Something about this cover really flashed me back to Fleishman is in Trouble and maybe that set me off it from the beginning. Nothing about the two books is the same (except maybe the setting of New York City) but man, the covers. Anyway!
Famous Men Who Never Lived uses the multiverse theory to talk about loss. Our main character is Hel (Helen – I did struggle reading “Hel” repeatedly. I would gloss over the “l” and then struggle with gender pronouns and figuring out which character I was focused on). Hel is a refugee from a world on the verge of nuclear annihilation. As everything melted down around them, a team of scientists found a tear in between the universes and opened a Gate. By random lottery, one hundred people at a time were chosen to take the one-way trip through the gate but only 150,000 made it through before their world was gone. 150,000 are all that is left of everything they knew.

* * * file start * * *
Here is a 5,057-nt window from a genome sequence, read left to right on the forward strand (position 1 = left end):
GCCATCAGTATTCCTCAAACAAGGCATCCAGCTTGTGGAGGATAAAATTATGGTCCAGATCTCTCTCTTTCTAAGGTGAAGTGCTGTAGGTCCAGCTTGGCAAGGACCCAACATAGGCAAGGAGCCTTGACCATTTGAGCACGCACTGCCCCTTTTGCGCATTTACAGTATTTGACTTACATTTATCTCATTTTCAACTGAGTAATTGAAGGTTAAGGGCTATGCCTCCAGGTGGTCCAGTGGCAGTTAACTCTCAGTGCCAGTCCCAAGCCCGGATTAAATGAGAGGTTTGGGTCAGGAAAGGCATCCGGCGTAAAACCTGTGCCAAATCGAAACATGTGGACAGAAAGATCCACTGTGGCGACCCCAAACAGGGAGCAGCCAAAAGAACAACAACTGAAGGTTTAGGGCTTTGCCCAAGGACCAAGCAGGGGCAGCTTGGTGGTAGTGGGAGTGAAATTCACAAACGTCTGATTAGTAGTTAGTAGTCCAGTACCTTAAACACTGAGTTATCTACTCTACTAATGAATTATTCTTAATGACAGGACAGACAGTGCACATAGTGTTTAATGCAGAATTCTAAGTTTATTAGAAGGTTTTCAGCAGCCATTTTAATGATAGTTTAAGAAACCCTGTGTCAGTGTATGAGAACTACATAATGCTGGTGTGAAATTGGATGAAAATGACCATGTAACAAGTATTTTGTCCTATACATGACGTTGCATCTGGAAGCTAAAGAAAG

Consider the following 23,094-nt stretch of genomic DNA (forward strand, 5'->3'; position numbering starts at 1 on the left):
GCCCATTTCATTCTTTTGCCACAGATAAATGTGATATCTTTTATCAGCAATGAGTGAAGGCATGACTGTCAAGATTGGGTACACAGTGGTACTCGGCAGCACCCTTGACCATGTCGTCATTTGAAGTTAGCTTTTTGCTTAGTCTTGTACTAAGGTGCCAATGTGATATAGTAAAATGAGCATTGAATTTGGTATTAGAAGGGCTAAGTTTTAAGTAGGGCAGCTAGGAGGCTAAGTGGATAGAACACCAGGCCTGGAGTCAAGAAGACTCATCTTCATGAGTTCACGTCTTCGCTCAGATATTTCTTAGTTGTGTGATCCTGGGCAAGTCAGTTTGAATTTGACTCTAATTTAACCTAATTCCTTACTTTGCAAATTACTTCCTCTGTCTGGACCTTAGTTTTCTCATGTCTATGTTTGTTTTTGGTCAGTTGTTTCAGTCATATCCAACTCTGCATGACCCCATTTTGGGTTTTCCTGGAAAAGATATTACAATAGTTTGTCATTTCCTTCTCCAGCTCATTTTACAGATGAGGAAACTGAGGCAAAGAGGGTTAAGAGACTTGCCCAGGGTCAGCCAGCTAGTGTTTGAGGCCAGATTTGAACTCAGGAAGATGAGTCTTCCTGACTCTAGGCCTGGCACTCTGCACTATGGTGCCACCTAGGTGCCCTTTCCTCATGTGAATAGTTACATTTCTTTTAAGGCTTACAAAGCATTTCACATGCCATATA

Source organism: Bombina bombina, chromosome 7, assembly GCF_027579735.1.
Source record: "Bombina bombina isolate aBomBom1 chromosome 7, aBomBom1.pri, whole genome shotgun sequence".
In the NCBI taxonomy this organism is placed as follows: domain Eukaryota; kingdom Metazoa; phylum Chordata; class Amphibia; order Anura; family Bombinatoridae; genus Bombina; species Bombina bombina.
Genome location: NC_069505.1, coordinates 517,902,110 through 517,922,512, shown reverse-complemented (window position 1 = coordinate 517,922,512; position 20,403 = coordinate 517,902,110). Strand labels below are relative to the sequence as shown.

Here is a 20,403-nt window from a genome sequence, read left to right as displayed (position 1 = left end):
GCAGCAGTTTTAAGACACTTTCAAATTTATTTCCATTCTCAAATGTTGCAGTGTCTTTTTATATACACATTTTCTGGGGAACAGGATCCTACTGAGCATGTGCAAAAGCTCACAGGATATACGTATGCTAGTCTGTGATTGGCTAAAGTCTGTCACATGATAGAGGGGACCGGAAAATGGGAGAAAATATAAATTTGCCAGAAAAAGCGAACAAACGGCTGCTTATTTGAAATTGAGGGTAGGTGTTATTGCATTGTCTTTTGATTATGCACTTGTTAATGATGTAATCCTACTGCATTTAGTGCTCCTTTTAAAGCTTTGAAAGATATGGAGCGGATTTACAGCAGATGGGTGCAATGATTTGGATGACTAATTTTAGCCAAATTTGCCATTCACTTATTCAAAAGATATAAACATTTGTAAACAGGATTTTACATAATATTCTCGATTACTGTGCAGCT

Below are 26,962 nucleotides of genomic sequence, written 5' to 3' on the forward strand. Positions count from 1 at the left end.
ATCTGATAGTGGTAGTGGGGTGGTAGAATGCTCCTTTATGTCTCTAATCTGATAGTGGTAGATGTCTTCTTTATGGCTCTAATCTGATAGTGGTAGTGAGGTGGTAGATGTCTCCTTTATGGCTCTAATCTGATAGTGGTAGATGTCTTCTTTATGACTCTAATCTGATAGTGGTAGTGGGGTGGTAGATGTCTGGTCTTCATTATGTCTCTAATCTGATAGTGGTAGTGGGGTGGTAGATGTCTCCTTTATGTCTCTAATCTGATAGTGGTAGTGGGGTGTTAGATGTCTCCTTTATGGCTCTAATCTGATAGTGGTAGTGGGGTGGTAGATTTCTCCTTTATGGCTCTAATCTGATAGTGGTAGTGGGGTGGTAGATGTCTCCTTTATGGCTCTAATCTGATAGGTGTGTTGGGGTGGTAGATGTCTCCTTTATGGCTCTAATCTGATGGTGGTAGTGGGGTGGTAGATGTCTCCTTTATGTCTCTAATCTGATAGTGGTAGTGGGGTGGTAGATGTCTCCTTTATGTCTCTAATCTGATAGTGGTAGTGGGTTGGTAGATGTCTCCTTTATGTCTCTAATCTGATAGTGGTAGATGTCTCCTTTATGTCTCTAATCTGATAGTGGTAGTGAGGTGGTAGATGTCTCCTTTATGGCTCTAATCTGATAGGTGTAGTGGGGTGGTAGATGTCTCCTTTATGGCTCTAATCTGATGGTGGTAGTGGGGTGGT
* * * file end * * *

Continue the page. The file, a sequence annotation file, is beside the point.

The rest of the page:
Hel has become focused on a paperback novel a fellow UDP (Universally Displaced Person) brought with him called The Pyronauts. A famous author in their world, he died in childhood in this one and Hel has latched onto it like its an anchor. She wants to use this author as a focus for a museum to the world they lost, but hardly anyone is on board and this loss forces her to grapple with the larger one.
I’m describing it badly, but probably because it went a little bit in one ear and out the other. It’s not a bad read, but it’s not one I’m pushing other folks to read.